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Reflecting On The "State Of The National Parks" In The Wake Of National Park Week


Like the images found in the 'Great Gallery' of Horseshoe Canyon in Canyonlands National Park, there are just some things in the National Park System you need to ponder. Kurt Repanshek photo.

With National Park Week having come and gone, and the kickoff of the summer travel season still a few weeks off, it seems a fitting time to raise some questions about the overall state of the national parks.

For instance:

* Why do different units of the National Park System show differing levels of concern when it comes to endangered and threatened species?

For example, why does Cape Hatteras National Seashore use 1,000-meter buffers to keep off-road-vehicle traffic from nesting piping plovers, a threatened species, while Padre Island National Seashore officials don't prohibit ORV traffic on their beaches when Kemp's ridley sea turtles, the most-endangered sea turtle, come ashore to nest? This question is particularly relevant in light of a recent photo from the seashore of a Kemp's ridley hunkered down -- and fairly well camouflaged -- in a tire rut on the beach.

And why do Big Cypress National Preserve officials feel comfortable with permitting 130 miles of ORV routes, and who knows how many miles of secondary routes, in prime habitat for the Florida panther, possibly the most-endangered mammal in North America? Not only did a variety of conservation groups condemn this decision, but so did the U.S. Environmental Protection Agency.

* How is the National Park Service addressing scalping of campsites obtained through Making news recently was word that some Yosemite National Park campsites were being sold for $100 or more on sites such as Craigslist. With more and more park campgrounds going into the reservation system, will this just feed a bidder's war for park campsites? Can this be solved as simply as stating reservations cannot be transferred?

* Is the National Park Service an overly insular agency, one where the culture holds itself above outside criticism? That's the take put forth by Paul Berkowitz, a former special agent for the Park Service who just came out with a book examining what went wrong with the agency's investigation of alleged embezzlement at Hubbell Trading Post National Historic Site (reviewed elsewhere on the Traveler today). Unfortunately, top Park Service officials decline to discuss this issue, citing ongoing legal matters stemming from that investigation. But can't the two be weighed separately? After all, the issue of insularity dates back more than a decade and didn't arise with the Hubbell investigation.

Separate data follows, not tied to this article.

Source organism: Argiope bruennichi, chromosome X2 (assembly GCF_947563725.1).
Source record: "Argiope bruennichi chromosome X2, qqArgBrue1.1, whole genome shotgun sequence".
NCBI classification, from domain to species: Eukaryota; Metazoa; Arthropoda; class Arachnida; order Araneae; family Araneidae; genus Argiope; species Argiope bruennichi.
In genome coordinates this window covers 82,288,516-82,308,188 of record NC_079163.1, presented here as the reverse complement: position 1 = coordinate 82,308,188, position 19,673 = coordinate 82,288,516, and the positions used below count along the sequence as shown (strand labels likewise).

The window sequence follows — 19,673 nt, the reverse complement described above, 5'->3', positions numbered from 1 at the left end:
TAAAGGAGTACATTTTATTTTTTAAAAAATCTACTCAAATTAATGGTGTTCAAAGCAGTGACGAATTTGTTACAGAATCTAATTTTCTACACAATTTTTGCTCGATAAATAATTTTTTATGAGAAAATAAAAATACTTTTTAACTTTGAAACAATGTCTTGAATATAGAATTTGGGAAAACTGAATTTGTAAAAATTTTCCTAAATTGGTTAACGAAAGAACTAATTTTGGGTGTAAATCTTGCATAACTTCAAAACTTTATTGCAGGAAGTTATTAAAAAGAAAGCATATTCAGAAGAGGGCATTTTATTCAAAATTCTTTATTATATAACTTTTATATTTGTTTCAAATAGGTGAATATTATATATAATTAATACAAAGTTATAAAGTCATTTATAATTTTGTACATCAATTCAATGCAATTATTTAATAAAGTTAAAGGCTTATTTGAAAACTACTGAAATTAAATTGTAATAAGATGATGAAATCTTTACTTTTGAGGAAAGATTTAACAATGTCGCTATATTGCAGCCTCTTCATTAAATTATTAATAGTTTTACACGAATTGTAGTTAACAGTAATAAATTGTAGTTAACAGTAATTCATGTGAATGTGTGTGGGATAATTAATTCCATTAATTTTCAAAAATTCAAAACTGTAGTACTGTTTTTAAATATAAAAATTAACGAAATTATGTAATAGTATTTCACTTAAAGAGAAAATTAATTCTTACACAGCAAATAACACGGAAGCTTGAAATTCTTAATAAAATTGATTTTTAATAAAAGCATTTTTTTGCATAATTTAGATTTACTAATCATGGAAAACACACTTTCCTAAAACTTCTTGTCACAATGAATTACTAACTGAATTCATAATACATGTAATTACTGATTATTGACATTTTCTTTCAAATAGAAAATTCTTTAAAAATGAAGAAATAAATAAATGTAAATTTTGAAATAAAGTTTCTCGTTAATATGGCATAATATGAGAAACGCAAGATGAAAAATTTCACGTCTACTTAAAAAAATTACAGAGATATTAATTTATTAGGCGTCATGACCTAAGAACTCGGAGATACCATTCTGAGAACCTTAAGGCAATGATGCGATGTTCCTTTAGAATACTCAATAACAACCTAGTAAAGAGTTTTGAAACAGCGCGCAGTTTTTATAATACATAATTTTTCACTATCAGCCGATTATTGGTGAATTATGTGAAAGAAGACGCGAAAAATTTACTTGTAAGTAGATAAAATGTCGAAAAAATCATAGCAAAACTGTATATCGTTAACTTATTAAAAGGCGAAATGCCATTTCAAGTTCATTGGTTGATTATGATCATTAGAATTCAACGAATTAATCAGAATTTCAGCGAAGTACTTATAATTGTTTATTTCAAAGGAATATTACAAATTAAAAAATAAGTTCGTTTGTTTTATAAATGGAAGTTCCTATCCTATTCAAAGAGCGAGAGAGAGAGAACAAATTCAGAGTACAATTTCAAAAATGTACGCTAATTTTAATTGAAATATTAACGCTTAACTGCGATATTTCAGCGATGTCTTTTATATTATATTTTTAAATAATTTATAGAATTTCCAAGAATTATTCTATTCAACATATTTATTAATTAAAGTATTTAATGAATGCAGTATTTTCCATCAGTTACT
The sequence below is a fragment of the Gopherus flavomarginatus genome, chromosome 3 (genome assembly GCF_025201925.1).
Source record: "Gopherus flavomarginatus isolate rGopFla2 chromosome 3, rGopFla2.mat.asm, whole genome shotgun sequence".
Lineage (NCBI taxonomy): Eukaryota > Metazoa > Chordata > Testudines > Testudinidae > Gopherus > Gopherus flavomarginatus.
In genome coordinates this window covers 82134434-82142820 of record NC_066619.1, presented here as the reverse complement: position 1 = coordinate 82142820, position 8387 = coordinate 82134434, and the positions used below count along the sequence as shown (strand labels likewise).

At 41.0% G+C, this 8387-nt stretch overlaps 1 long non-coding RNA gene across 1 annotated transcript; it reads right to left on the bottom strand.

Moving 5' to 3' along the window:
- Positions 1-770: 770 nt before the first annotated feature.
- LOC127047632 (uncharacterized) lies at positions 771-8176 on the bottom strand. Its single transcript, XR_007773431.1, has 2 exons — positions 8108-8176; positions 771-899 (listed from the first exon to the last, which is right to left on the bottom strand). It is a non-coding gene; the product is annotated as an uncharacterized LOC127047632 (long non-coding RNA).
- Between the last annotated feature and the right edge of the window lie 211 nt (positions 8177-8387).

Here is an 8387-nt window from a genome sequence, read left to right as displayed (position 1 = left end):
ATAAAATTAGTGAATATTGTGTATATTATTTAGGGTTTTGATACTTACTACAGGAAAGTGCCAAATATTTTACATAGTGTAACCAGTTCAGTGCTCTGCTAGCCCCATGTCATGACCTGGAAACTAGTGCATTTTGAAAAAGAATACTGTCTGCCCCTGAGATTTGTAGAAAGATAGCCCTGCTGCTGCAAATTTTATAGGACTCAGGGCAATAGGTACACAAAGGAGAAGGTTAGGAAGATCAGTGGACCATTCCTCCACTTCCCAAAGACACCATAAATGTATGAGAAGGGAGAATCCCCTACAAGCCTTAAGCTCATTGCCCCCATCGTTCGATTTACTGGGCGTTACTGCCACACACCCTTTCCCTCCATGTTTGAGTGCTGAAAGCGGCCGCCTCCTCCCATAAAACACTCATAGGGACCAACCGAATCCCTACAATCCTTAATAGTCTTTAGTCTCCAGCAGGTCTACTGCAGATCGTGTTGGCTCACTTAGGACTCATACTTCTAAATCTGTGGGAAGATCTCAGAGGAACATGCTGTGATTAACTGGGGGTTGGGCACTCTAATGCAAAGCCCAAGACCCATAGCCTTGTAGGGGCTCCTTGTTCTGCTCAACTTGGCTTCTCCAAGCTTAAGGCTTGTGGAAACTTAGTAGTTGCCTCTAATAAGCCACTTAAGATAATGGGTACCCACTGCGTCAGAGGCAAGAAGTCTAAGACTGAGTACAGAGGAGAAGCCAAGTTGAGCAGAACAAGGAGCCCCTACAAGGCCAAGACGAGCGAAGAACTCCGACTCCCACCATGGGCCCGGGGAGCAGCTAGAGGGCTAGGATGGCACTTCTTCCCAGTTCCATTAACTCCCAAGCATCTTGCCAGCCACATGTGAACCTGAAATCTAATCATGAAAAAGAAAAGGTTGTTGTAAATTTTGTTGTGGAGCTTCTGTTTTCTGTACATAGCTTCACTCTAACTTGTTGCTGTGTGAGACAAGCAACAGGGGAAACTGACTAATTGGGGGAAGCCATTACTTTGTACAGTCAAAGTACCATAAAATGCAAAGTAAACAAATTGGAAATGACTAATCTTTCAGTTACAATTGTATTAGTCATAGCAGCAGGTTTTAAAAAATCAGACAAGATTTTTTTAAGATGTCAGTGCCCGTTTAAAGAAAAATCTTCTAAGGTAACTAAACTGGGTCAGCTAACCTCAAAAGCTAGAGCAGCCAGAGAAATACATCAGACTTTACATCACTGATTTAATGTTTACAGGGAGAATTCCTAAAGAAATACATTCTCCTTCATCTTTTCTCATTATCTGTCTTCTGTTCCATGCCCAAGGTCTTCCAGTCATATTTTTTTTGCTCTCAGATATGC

* Is there a more fascinating philosophical debate currently in the park system than the issue of whether the Park Service should infuse some new genes into Isle Royale National Park's wolf population? Among the obvious issues are 1) the Park Service's general position to let nature run its course; 2) the wilderness setting, and 3) the world's longest running prey-predator study, now in its 53rd year.

* Should the National Park Service be concerning itself with healthy food in the parks? There's no mention of that in the National Park Service Organic Act, and it's not like the agency's plate isn't already full. (Really, no pun intended.) Many park concessionaires already are moving -- if they haven't already -- to healthier entrees. And really, you don't have to buy that chili burger with extra cheese....

* Is there any more riveting geology story in the National Park System than the hot spot that keeps Yellowstone National Park's thermal features boiling, bubbling, and fuming?

* While most national parks suggest you keep your dogs at home, and as officials at Golden Gate National Recreation Area are grappling with an effort to rein-in free-running dogs, canines were celebrated the other day at Prince William Forest Park. While it's certainly great to see the Park Service showcasing canine teams that do invaluable work on search-and-rescue missions, would you say it was also appropriate to bring in commerical operations -- dog resorts, dog spas, and even dog magazines -- to showcase their services for dog owners?

* In light of the vast, vast collections of historical, cultural, and natural resource artifacts and memorabilia that seldom see the light of day from storage in Park Service facilities, should the agency have one main museum facility that not only traces the history of the Park Service, but also offers exhibit space to rotate through for the public various pieces from its more than 110 million-item collection? The late Art Allen, whose lengthy Park Service career included a dozen years spent as chief curator of the agency's Division of Museum Services at the agency's Harpers Ferry Center, long advocated for such a facility.

* Appreciation has to go out to the search-and-rescue teams at Grand Teton National Park, who went into very, very challenging and dangerous conditions in a week-long search for two missing backcountry skiers.

Featured Article


Read it fully and understand that ORV's are not your only problem...